THE LOOP — Chicagoans are expected to have more street dining options this summer thanks to a City Council decision to slash the cost of licenses required to sell everything from hot dogs and tamales to crepes and corn.
The changes, put forward by Mayor Rahm Emanuel as part of a larger overhaul of how the city licenses businesses, won City Council approval Wednesday and will take effect July 1.
Originally proposed by Ald. Robert Maldonado (26th), the cost of a two-year business license would drop to $100 from $350. In addition, food cart operators would no longer have to get an additional business license to use a shared kitchen, which comes with a $75 fee.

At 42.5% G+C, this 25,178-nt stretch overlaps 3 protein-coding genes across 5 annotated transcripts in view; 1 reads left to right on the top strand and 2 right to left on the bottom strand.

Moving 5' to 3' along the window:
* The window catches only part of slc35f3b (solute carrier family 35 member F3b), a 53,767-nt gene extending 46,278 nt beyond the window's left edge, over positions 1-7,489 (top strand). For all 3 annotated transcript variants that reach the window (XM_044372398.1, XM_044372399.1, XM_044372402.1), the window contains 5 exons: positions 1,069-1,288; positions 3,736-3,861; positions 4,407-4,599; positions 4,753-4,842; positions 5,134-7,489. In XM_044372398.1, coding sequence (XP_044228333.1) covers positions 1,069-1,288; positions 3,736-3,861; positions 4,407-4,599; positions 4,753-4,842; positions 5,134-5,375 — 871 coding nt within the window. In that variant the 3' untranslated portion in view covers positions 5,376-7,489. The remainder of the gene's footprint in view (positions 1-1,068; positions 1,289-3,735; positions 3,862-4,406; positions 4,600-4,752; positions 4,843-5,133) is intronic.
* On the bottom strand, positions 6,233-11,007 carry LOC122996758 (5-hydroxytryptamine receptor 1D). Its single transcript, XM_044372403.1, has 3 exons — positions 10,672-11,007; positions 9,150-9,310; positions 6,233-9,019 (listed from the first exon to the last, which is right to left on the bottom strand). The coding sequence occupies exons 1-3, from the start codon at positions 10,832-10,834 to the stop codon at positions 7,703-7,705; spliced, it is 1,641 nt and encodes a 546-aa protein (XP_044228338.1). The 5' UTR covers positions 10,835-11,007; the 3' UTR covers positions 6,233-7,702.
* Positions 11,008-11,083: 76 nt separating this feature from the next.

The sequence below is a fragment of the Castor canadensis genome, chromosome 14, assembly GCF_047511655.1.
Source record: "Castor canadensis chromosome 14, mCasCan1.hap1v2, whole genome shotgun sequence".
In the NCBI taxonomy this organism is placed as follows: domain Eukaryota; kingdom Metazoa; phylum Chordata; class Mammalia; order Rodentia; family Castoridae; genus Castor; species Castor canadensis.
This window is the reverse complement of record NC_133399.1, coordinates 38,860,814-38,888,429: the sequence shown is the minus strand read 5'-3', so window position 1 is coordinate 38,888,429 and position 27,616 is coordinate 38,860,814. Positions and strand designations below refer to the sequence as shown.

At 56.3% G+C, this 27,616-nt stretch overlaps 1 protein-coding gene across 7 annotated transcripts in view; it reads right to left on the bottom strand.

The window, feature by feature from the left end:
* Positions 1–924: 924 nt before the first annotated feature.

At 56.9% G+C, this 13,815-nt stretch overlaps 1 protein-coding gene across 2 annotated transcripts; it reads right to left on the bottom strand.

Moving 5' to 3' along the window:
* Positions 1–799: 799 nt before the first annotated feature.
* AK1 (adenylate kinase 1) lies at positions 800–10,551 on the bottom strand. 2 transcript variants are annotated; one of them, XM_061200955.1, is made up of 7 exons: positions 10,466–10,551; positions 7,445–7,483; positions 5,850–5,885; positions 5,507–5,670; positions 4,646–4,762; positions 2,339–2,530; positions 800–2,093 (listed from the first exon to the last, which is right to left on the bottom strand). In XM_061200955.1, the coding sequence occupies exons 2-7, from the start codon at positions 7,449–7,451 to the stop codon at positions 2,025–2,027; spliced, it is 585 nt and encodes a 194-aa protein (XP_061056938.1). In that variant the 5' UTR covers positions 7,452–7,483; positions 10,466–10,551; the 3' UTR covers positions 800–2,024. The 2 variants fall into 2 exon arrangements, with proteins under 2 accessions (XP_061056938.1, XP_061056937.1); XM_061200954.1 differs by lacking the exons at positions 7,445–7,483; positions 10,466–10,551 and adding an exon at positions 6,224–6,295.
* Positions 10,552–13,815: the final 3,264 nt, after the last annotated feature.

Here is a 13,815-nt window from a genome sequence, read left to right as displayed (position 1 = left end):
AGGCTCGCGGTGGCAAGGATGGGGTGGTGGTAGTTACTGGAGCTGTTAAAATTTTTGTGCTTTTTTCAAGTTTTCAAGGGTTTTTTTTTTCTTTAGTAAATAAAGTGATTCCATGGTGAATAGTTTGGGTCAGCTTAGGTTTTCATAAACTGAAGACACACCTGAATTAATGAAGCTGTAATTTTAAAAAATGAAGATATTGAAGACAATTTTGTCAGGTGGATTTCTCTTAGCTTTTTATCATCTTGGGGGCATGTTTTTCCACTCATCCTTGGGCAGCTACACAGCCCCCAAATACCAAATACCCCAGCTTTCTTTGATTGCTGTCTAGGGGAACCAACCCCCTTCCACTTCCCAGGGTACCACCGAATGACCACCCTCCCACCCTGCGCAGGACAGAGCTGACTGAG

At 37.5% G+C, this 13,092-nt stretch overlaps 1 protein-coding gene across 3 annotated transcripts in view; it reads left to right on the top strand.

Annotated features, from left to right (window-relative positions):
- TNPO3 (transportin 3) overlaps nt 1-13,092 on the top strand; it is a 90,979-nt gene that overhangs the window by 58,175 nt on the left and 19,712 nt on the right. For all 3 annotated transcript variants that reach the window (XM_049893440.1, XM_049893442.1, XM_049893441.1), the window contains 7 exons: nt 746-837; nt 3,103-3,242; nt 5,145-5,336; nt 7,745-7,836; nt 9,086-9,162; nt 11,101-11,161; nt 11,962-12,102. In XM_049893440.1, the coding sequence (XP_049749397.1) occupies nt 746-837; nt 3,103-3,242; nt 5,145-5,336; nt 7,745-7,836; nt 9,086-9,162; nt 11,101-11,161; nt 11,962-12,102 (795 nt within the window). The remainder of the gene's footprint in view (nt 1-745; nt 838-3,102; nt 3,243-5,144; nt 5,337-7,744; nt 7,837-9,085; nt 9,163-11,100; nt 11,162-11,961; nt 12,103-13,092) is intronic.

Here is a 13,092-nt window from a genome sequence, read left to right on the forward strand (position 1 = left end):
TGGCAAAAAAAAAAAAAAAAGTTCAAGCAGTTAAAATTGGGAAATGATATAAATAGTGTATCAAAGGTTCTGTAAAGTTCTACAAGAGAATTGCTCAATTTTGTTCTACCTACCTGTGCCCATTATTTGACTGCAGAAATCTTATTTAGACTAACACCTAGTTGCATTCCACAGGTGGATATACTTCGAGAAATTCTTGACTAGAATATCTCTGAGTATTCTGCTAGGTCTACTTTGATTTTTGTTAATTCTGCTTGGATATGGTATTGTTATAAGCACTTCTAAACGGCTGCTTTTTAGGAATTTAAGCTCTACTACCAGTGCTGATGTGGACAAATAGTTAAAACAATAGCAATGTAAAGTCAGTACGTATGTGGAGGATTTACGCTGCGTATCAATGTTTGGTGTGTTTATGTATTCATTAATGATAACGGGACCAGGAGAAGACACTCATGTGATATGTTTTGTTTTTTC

“I have heard from food cart vendors, many of whom are my constituents, that it is too expensive to do business in the city; so I wanted to do something to help,” Maldonado said.
Food carts were illegal in Chicago until the City Council moved in 2015 to legalize the estimated 1,500 vendors pushing food carts selling tamales, ice cream, corn and other treats and snacks on city streets.
However, only five carts applied for and received mobile food vending licenses, officials said.
The Illinois Policy Institute, which touts "free-market" solutions to political issues, said in a statement that the move was "a tremendous step forward for the burgeoning industry."
“By allowing food cart vendors to operate more freely, this new ordinance will help many of Chicago’s low-income entrepreneurs fulfill their dreams of owning a business,” said Chris Lentino, manager of Chicago outreach for the think tank.